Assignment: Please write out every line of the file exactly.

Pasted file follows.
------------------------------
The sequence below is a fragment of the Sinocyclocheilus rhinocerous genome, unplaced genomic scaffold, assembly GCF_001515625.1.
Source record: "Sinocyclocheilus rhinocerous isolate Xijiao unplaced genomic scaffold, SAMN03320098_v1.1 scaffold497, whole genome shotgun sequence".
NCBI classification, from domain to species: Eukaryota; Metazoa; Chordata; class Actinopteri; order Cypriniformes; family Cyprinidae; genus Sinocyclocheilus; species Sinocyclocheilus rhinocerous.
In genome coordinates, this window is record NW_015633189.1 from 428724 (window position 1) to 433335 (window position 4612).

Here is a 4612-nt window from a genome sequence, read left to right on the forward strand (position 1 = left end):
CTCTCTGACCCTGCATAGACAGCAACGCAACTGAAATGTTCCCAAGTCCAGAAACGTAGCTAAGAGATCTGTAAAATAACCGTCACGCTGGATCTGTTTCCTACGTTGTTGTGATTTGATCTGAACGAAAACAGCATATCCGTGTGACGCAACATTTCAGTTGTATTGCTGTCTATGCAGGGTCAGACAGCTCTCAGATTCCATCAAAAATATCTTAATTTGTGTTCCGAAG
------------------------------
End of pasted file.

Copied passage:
The sequence below is a fragment of the Sinocyclocheilus rhinocerous genome, unplaced genomic scaffold, assembly GCF_001515625.1.
Source record: "Sinocyclocheilus rhinocerous isolate Xijiao unplaced genomic scaffold, SAMN03320098_v1.1 scaffold497, whole genome shotgun sequence".
NCBI classification, from domain to species: Eukaryota; Metazoa; Chordata; class Actinopteri; order Cypriniformes; family Cyprinidae; genus Sinocyclocheilus; species Sinocyclocheilus rhinocerous.
In genome coordinates, this window is record NW_015633189.1 from 428724 (window position 1) to 433335 (window position 4612).

Here is a 4612-nt window from a genome sequence, read left to right on the forward strand (position 1 = left end):
CTCTCTGACCCTGCATAGACAGCAACGCAACTGAAATGTTCCCAAGTCCAGAAACGTAGCTAAGAGATCTGTAAAATAACCGTCACGCTGGATCTGTTTCCTACGTTGTTGTGATTTGATCTGAACGAAAACAGCATATCCGTGTGACGCAACATTTCAGTTGTATTGCTGTCTATGCAGGGTCAGACAGCTCTCAGATTCCATCAAAAATATCTTAATTTGTGTTCCGAAG